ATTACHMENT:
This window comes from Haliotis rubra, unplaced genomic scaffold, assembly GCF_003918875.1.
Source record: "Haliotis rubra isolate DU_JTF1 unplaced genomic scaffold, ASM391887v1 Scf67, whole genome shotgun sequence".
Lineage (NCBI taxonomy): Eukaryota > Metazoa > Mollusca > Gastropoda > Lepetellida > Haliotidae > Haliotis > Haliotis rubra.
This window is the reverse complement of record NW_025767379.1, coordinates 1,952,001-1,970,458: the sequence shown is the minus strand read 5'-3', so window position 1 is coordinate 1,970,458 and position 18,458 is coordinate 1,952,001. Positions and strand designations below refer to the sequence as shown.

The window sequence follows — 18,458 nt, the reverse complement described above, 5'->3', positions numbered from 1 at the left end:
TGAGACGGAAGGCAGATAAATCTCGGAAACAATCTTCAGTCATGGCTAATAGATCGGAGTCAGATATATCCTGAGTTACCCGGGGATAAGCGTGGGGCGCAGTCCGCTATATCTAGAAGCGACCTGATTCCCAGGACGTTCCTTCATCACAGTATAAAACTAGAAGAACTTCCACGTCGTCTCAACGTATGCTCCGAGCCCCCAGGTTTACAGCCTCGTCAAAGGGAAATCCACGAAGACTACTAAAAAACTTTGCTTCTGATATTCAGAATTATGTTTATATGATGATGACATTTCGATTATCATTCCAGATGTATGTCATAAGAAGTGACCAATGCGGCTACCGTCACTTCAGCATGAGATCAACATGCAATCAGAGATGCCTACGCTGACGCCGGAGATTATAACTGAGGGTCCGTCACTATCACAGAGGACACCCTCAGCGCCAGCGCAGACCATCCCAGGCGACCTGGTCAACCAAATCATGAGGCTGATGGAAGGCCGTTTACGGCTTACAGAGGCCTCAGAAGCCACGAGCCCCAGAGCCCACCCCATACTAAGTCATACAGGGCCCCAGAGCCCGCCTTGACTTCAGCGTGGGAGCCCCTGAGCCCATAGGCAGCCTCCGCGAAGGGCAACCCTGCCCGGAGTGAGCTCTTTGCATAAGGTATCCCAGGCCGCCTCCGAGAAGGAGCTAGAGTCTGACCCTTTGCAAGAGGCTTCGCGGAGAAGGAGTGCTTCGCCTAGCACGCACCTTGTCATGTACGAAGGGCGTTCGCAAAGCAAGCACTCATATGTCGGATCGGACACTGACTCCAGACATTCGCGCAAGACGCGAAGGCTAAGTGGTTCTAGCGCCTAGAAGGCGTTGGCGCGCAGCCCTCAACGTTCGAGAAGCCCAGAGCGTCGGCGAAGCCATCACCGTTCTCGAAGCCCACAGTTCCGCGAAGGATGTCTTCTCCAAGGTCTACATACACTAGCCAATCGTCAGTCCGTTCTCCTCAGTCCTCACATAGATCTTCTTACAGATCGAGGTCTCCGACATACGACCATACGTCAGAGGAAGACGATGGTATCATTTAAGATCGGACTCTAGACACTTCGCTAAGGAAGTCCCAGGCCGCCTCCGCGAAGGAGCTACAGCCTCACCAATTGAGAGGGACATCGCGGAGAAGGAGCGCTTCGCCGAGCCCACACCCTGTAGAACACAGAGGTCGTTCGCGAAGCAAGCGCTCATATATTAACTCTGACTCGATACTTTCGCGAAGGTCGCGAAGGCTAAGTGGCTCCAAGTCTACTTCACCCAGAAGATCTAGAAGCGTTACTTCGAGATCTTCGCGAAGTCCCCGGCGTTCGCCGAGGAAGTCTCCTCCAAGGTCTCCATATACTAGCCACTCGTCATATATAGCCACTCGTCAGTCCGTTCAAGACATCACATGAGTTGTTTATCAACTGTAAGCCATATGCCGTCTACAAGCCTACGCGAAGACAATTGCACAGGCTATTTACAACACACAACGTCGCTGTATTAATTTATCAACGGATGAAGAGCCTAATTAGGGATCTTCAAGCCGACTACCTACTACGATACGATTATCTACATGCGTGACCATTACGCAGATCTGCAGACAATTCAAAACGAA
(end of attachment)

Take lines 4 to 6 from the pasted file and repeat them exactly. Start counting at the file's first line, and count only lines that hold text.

This window is the reverse complement of record NW_025767379.1, coordinates 1,952,001-1,970,458: the sequence shown is the minus strand read 5'-3', so window position 1 is coordinate 1,970,458 and position 18,458 is coordinate 1,952,001. Positions and strand designations below refer to the sequence as shown.

The window sequence follows — 18,458 nt, the reverse complement described above, 5'->3', positions numbered from 1 at the left end:
TGAGACGGAAGGCAGATAAATCTCGGAAACAATCTTCAGTCATGGCTAATAGATCGGAGTCAGATATATCCTGAGTTACCCGGGGATAAGCGTGGGGCGCAGTCCGCTATATCTAGAAGCGACCTGATTCCCAGGACGTTCCTTCATCACAGTATAAAACTAGAAGAACTTCCACGTCGTCTCAACGTATGCTCCGAGCCCCCAGGTTTACAGCCTCGTCAAAGGGAAATCCACGAAGACTACTAAAAAACTTTGCTTCTGATATTCAGAATTATGTTTATATGATGATGACATTTCGATTATCATTCCAGATGTATGTCATAAGAAGTGACCAATGCGGCTACCGTCACTTCAGCATGAGATCAACATGCAATCAGAGATGCCTACGCTGACGCCGGAGATTATAACTGAGGGTCCGTCACTATCACAGAGGACACCCTCAGCGCCAGCGCAGACCATCCCAGGCGACCTGGTCAACCAAATCATGAGGCTGATGGAAGGCCGTTTACGGCTTACAGAGGCCTCAGAAGCCACGAGCCCCAGAGCCCACCCCATACTAAGTCATACAGGGCCCCAGAGCCCGCCTTGACTTCAGCGTGGGAGCCCCTGAGCCCATAGGCAGCCTCCGCGAAGGGCAACCCTGCCCGGAGTGAGCTCTTTGCATAAGGTATCCCAGGCCGCCTCCGAGAAGGAGCTAGAGTCTGACCCTTTGCAAGAGGCTTCGCGGAGAAGGAGTGCTTCGCCTAGCACGCACCTTGTCATGTACGAAGGGCGTTCGCAAAGCAAGCACTCATATGTCGGATCGGACACTGACTCCAGACATTCGCGCAAGACGCGAAGGCTAAGTGGTTCTAGCGCCTAGAAGGCGTTGGCGCGCAGCCCTCAACGTTCGAGAAGCCCAGAGCGTCGGCGAAGCCATCACCGTTCTCGAAGCCCACAGTTCCGCGAAGGATGTCTTCTCCAAGGTCTACATACACTAGCCAATCGTCAGTCCGTTCTCCTCAGTCCTCACATAGATCTTCTTACAGATCGAGGTCTCCGACATACGACCATACGTCAGAGGAAGACGATGGTATCATTTAAGATCGGACTCTAGACACTTCGCTAAGGAAGTCCCAGGCCGCCTCCGCGAAGGAGCTACAGCCTCACCAATTGAGAGGGACATCGCGGAGAAGGAGCGCTTCGCCGAGCCCACACCCTGTAGAACACAGAGGTCGTTCGCGAAGCAAGCGCTCATATATTAACTCTGACTCGATACTTTCGCGAAGGTCGCGAAGGCTAAGTGGCTCCAAGTCTACTTCACCCAGAAGATCTAGAAGCGTTACTTCGAGATCTTCGCGAAGTCCCCGGCGTTCGCCGAGGAAGTCTCCTCCAAGGTCTCCATATACTAGCCACTCGTCATATATAGCCACTCGTCAGTCCGTTCAAGACATCACATGAGTTGTTTATCAACTGTAAGCCATATGCCGTCTACAAGCCTACGCGAAGACAATTGCACAGGCTATTTACAACACACAACGTCGCTGTATTAATTTATCAACGGATGAAGAGCCTAATTAGGGATCTTCAAGCCGACTACCTACTACGATACGATTATCTACATGCGTGACCATTACGCAGATCTGCAGACAATTCAAAACGAA